A Fly Fisherman’s Guide to Catching New Customers with Internet Marketing

For those of you who don’t know me, I am passionate about two things—fly fishing and Internet Marketing.  So when I get a chance to talk about both of them in the same conversation, I jump at the opportunity.  I had been thinking lately about the parallels between the two, when to my delight, Ryann Price at Hubspot wrote a great blog post today titled “A Fly Fisherman’s Guide to Catching New Customers with Inbound Marketing”.

I’d like to touch on a few of his observations, as they are great reminders for small and medium-sized businesses that are thinking about or starting to embrace Internet Marketing as a key driver of their business success.

The Importance of Having a Guide

Fishing a river for the first time is challenging.  Figuring out where the fish are and what they like to eat can be hard.  I find that hiring a guide who is familiar with the river can make my fishing experience much more productive. They’ve fished the river many times before, know the best places to fish, and the best flies to use.  They know the river’s quirks and take you past all the water you might have fished by yourself that just doesn’t hold fish—no matter how good the water looks.

In his blog, Mr. Price points out “Where you THINK the fish are and where they ARE can be totally different.  It’s best not to leave it up to guess work and actually listen to and follow the guidance of the experts. “ 

An Internet Marketing consultant knows the landscape, understands the process, and is equipped to help you identify where your customers are and how to reach them.  As Mr. Price says “You have to go where your potential customers are by determining which persona you are trying to reach. Are they on FaceBook?  Twitter? Yahoo Answers? or LinkedIn? You can assume, like many people do, that your target customer isn’t using social media or the blogosphere. Or you can measure where your traffic is coming from, identify your referrers, track your leads, and close the loop on which new sites and content produced the most leads and customers.”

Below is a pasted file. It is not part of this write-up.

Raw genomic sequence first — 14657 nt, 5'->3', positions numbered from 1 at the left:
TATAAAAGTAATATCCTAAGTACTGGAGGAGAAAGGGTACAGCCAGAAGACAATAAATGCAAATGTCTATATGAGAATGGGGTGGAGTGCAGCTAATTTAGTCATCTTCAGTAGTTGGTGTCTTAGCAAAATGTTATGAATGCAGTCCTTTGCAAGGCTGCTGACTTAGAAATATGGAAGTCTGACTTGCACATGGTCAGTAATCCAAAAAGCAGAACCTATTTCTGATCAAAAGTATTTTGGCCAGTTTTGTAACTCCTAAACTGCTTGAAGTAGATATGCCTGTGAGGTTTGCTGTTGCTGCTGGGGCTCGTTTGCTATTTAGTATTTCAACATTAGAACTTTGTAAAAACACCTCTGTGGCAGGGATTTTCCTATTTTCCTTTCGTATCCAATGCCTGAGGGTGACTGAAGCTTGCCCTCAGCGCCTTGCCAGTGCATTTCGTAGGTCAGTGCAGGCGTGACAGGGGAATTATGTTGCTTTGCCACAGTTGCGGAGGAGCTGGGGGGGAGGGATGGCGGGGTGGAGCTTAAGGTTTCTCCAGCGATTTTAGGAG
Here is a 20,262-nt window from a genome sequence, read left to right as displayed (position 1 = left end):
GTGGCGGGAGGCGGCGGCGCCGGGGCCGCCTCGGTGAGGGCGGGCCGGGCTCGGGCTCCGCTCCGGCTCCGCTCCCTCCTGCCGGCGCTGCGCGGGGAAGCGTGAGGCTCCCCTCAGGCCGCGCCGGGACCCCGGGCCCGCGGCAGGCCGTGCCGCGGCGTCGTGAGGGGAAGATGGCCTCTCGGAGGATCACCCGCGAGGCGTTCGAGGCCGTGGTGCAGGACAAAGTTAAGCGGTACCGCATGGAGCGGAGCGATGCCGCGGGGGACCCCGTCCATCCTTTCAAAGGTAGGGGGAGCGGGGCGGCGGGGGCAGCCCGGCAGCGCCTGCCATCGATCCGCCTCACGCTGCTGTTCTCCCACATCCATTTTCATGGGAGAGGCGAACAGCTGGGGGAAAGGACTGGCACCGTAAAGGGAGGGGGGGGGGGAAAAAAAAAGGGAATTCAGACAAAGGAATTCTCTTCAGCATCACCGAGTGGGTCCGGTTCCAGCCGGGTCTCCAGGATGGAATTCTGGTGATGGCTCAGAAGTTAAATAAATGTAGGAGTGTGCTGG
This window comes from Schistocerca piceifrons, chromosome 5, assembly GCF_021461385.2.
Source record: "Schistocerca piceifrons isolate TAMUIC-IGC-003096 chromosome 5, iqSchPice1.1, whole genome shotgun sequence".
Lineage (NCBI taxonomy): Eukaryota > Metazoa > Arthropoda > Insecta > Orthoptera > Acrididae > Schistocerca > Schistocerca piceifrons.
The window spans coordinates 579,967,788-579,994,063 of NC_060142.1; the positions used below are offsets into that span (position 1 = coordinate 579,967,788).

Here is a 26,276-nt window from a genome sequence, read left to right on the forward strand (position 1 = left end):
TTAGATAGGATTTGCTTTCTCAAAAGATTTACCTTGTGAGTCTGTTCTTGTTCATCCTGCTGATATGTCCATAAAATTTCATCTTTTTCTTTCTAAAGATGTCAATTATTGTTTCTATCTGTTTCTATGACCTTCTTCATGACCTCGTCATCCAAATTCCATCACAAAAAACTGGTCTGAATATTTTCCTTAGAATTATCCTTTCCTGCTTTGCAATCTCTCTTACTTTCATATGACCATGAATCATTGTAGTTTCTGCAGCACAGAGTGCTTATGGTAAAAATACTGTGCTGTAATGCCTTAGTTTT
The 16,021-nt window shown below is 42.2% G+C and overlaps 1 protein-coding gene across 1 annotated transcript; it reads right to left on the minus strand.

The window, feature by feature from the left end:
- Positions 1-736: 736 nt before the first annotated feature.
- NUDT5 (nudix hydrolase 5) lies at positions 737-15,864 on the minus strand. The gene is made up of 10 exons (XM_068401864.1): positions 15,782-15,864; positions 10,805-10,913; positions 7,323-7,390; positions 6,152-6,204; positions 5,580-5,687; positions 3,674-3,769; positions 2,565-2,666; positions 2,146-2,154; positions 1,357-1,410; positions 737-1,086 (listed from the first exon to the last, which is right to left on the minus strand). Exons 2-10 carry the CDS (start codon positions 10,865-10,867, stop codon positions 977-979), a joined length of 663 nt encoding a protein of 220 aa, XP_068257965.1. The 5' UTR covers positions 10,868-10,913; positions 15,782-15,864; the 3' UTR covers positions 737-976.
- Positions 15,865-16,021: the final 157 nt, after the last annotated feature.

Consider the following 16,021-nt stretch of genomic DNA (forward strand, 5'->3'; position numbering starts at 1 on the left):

Choose Your Fly Carefully, or Match the Hatch

One of the most important aspects of fly fishing is “matching the hatch”—determining what insects live on the river that fish will eat, and at what stage they are in their lifecycle.  Figuring this out enables you to identify the right “offer”, and if you place it correctly and in the right location on the water, fish will check it out or even eat it.

Once you know where your customers are and what they are interested in, you can create the right message to reach them, a compelling offer that they cannot resist, and put it in front of them using the most effect delivery mechanism.

Keep Your Fish on the Line

When learning to fly fish, the first time you hook a fish is incredibly exciting.  And as you gain experience, the good news is that feeling never goes away.  More important than hooking the fish is landing it, and here is where Mr. Price makes a couple of good points about hooking and landing customers.

“When you’re fly fishing, you need to keep the line tight; any slack in the line gives the fish an opportunity to free itself.  You also want to keep your angles on the fish.  As the fish swims, the position of the hook changes. By keeping your angles, you reduce the chance the hook’s position will change and he’ll get away.  It’s the same with lead nurturing–you need to make sure your angles are right.  If the person came into your site with an interest in social media, you would keep engaging them with social media material.  It’s all about catering the material to their interests and engaging them with it when they’re interested. “

I love fly fishing, and I love helping businesses attract more prospects to their website and convert them into customers.  A good guide can help you on the water by catching more and bigger fish.  And a good guide can help you grow your business on the Internet by catching more and bigger customers.  I strongly suggest you use them for both.

You can read Ryann’s full post at  http://bit.ly/5na5vL

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